Research Project: HIV-1 group O integrase: impact of genetic polymorphisms on Integrase Inhibitors resistance (lls) and on enzymatic activity

Postdoc Year(s): 2013-2015

Dr. Depatureaux is a French researcher who now lives and works in Montreal, Quebec. Her CTN postdoctoral fellow research project looked at the impact of HIV-specific polymorphism variant HIV-1 group O on integrase inhibitor resistance and enzymatic activity.

HIV-1 group O is one of the 4 groups described for the HIV-1 subtype. The majority of HIV-O infections are diagnosed in Cameroon, and the overall scarcity of this HIV subtype makes it difficult to generate biological and clinical data.

“HIV-O shows high genetic diversity and contains an important natural polymorphism in the target regions for current antiretrovirals, in particular integrase inhibitors”, says Dr. Depatureaux. Integrase inhibitors are the latest class of antiretroviral drugs, characterized by their powerful and rapid effect, which has made them a popular treatment choice for HIV. As such, Dr. Depatureaux aims to test how the HIV-O strain responds to II-based therapy, as well as to analyze the enzymatic activity of integrase from this specific strain.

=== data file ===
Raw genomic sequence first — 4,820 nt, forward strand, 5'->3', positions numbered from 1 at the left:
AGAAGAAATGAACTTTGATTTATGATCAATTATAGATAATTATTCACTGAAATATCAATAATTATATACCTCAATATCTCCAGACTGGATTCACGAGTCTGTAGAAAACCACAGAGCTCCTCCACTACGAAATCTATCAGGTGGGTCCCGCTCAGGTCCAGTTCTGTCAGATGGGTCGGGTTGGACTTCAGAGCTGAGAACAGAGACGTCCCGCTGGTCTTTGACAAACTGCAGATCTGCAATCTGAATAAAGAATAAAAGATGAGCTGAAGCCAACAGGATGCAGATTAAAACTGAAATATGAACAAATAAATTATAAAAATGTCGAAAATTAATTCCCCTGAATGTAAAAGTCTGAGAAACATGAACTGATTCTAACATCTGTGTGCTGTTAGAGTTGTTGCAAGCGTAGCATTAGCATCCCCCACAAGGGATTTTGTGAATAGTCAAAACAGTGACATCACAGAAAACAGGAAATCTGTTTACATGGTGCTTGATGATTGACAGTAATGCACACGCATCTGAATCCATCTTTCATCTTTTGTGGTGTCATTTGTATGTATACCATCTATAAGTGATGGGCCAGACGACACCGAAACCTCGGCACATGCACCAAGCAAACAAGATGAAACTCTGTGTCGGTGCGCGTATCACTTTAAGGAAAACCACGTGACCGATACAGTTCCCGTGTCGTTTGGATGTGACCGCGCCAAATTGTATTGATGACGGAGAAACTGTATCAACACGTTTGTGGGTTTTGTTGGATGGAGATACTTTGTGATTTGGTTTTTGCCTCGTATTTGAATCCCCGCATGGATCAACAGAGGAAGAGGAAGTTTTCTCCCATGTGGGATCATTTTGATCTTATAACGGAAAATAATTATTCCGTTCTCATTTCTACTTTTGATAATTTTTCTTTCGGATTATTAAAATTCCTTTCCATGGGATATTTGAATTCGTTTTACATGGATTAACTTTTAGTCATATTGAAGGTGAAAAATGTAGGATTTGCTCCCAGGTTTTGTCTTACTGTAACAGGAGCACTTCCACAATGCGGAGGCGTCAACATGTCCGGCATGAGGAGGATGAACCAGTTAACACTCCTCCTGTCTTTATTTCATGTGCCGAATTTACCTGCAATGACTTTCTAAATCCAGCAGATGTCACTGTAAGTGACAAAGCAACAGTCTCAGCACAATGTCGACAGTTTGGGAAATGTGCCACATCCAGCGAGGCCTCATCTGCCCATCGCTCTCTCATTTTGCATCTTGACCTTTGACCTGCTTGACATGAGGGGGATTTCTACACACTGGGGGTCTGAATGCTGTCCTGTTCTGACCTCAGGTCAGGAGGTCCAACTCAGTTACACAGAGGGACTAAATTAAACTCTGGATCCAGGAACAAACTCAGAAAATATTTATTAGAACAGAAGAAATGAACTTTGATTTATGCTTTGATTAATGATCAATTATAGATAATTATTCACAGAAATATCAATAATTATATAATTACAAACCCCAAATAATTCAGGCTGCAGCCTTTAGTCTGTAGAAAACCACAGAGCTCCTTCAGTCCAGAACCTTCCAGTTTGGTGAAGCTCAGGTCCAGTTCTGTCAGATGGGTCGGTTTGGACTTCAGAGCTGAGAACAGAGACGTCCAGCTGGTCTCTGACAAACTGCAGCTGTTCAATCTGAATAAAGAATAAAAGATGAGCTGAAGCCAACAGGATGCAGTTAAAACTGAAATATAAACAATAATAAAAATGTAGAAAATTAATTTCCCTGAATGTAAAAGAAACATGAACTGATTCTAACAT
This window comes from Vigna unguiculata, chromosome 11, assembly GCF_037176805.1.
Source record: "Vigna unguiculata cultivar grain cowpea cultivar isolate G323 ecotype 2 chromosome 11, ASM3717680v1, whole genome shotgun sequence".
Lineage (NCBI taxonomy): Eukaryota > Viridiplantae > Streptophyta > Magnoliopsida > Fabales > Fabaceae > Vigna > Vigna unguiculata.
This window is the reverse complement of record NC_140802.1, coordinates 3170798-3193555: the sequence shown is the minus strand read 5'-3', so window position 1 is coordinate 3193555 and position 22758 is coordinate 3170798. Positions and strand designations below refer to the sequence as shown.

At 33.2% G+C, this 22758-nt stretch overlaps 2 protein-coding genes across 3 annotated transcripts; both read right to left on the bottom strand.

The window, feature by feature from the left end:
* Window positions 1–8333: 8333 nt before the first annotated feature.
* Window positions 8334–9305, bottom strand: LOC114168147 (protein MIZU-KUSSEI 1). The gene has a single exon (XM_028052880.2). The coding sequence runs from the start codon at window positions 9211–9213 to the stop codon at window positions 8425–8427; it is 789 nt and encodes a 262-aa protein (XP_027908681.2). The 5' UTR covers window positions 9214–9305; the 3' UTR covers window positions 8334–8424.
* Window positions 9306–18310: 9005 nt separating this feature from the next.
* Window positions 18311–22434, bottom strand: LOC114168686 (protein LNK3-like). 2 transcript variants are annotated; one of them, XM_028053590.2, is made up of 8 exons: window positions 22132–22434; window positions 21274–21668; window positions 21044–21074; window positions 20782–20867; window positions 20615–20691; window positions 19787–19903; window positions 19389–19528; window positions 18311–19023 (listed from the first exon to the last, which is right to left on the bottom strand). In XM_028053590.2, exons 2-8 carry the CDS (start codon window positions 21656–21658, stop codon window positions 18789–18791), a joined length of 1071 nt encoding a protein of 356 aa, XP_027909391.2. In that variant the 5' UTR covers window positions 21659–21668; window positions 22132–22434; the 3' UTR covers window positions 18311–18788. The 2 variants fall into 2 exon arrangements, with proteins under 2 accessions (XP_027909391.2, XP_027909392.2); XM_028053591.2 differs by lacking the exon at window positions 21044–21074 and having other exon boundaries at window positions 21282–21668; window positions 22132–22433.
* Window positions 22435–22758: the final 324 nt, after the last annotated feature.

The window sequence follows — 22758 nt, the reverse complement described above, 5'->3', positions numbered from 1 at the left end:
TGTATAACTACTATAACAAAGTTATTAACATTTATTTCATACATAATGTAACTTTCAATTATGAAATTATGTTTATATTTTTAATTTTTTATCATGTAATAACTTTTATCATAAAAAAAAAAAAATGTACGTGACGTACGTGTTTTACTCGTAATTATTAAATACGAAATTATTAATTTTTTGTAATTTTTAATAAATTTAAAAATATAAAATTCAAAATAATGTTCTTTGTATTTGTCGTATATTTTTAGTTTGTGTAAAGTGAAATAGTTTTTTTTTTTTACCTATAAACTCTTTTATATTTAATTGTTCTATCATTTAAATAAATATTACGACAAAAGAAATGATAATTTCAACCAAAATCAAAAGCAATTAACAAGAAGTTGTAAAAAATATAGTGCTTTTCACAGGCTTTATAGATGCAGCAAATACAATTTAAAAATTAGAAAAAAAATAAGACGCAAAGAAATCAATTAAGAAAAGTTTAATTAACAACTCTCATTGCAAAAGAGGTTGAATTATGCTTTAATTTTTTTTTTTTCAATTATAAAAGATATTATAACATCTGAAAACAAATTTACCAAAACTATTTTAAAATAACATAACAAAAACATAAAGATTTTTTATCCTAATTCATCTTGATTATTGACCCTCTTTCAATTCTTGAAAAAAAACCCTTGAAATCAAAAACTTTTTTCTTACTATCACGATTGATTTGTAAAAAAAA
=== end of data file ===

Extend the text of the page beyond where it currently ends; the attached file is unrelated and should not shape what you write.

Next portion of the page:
She hopes that her research will improve the treatment of the HIV-O strain, as well as advance the general study of HIV drug resistance.

Dr. Depatureaux began her studies in France, working at several universities and hospitals, like CHU Rennes and Rouen. She moved to Montreal, Quebec in 2012 to continue her training as a researcher and post doctoral fellow at McGill University’s AIDS centre at Jewish General Hospital. Her supervisor is Mark Wainberg, a CTN investigator and internationally-recognized HIV researcher.